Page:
Earlier today we were passed by two fire trucks from out of town, lights flashing, sirens wailing. That didn’t bode well. We followed them until our road came up and we took the turn, and they kept going. When we got home my significant other was looking out the window when she said "The fire is down the valley in the next town." I got out the binoculars and took a look. I thought I knew the road it was on and said so. There was nothing for us to do, so we went about our weekend chores. When I was finished with the mowing I looked down the valley ... no smoke. The fire was out. I said "Let’s get in the truck and take a ride down there and see where the fire was."
We rolled down the windows in the truck to enjoy the beautiful June evening, and as we came to within a mile or so of where I thought the fire had been you could smell it. As we cruised along through our neighboring town we looked up a side hill at the fellow’s home. All of the windows on the second floor were blown out, and there were lots of cars parked up their driveway. The fire had been at the house of the man who had built ours. We were a half mile from where I thought the fire had been, but I guess depth perception at four miles isn’t terribly accurate. In a state of near shock I pulled over, and we walked up the driveway.
As the south side of the house came into view you could clearly see a huge gaping hole in the roof that was more like a long gash, and the interior appeared to be gutted. The attached garaged was just a wooden frame, and the workshop was completely gone. There was a skeletal rectangular metal frame in front of the workshop and I couldn’t quite figure out what it was. Half the town’s population was standing around looking at the ruins, and my fiancee began talking to the owner while I struck up a conversation with his son. Fortunately no one had been hurt, not even a pet. I learned the metal frame in front of the workshop was the remains of a motor home, and it had been the cause of the fast moving fire. From what everyone was saying, the home and workshop were a total loss.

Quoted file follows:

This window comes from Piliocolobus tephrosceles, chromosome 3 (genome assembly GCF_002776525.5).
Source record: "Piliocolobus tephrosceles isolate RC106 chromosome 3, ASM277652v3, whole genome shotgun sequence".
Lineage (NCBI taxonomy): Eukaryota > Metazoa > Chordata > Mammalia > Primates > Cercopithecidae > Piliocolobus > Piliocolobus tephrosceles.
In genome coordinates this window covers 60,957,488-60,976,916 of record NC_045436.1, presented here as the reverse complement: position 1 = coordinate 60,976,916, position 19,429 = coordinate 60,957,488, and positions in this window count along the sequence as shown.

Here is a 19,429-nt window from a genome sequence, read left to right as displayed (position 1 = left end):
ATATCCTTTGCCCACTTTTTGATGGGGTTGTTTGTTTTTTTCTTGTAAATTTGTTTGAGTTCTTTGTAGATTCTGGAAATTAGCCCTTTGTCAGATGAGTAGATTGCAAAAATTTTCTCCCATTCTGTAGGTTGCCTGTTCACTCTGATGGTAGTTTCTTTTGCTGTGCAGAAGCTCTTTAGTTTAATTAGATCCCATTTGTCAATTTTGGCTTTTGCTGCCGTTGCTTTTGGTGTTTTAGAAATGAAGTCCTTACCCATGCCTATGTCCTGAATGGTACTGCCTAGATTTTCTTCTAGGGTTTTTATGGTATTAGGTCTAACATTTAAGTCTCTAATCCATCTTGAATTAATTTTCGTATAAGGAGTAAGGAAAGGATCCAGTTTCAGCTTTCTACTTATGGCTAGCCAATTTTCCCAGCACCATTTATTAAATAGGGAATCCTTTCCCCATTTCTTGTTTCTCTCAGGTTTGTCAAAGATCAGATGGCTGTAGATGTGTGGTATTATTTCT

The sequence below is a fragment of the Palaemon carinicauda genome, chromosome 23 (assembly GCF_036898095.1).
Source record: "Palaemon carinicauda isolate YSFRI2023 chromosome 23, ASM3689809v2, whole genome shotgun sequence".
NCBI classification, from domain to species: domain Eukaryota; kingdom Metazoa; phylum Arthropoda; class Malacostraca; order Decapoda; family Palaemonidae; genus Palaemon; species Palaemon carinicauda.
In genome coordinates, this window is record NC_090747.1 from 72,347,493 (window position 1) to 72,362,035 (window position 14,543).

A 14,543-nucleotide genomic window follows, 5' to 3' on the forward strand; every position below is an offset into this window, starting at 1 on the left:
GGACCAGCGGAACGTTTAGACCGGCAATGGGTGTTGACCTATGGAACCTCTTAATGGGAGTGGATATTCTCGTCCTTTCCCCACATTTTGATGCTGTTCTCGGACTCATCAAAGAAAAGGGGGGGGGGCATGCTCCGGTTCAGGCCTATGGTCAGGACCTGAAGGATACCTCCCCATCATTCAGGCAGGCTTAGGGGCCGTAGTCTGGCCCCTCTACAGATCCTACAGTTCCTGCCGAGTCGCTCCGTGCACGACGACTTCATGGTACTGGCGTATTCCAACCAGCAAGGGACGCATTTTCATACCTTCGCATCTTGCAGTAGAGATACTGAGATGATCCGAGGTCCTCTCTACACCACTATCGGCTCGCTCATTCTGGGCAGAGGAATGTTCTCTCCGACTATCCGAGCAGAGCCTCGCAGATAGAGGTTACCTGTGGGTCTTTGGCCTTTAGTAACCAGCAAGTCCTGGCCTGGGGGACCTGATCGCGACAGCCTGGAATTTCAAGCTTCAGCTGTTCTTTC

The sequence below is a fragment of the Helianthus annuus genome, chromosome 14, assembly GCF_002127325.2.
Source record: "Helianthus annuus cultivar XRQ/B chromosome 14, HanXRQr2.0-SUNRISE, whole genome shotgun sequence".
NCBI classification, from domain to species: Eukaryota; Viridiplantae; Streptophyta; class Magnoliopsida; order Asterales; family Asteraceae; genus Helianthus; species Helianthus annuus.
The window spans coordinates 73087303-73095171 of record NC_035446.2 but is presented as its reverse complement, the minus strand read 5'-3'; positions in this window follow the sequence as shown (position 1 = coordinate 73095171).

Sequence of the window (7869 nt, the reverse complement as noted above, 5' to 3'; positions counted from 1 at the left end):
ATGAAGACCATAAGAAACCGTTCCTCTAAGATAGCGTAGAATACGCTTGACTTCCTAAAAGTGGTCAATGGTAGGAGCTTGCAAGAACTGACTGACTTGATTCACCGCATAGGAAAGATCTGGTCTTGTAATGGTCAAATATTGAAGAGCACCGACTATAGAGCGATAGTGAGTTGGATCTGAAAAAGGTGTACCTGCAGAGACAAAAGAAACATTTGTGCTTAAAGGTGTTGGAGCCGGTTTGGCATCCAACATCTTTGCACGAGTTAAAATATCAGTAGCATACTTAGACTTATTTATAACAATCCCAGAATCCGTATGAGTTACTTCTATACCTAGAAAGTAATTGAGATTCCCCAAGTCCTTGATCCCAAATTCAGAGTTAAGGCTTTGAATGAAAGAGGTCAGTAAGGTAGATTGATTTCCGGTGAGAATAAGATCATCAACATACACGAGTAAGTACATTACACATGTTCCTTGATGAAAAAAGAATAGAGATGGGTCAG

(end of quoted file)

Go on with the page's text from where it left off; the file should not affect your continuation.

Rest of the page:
Fortunately for the owners, their daughter lives close by in a big house that her father and brother had built. With plenty of extra space that can accommodate the now homeless couple, they will be close by while they rebuild their home. I think the best part is the fact that he is a good builder, and will have an opportunity to build his new home exactly the way that he and his wife want it. The sudden adjustment to their new reality is going to take some time, but sometimes life takes this kind of radical turn, and if you’re fortunate you can make it work to your advantage, albeit with a great deal of inconvenience.
I’ve known several people who lost their homes to fire in the past couple of years and it reminded me of my daughter’s former boyfriend from France. He was incredulous as we drove him around looking at the Vermont and New Hampshire countryside with all of the wooden frame homes. "Zey Vill all burn! Ziss is crazy!" he exclaimed. He was from the provincial city of Rennes in Brittany, where all the homes are pretty much built from stone. Maybe the folks I know who lost their homes to fire wished their homes were made of stone, but it isn’t really cost effective. My guess is that if your home in Brittany was gutted by fire you would rebuild within the same constraints as the stone walls that were put up several hundred years ago. One of the people I know who lost his home rebuilt with the assistance of an architect and it is a stunning work of angular modern art. It sounds like more fun to rebuild in a different style than to simply replicate what you had.
That’s the thing about loss. It isn’t always a real loss because sometimes it gives you an opportunity to get a "do over." Losing all of your belongings in a house fire is devastating, especially when you consider the complete loss of personal items that have meaning in your life. However, its just stuff. Everyone accumulates stuff, and quite honestly in these times we often have way too much stuff. Who needs a personal organizer when all your stuff gets wiped out in a fire? Now you get to organize it all as you rebuild, and for some people that can be a freeing thing. See? There really is a bright side to getting burned out.
Arlo Mudgett’s Morning Almanac has been heard over multiple radio stations in Vermont for nearly 30 years, and can be tuned in at 92.7 WKVT FM Monday through Saturday mornings at 8:35 a.m.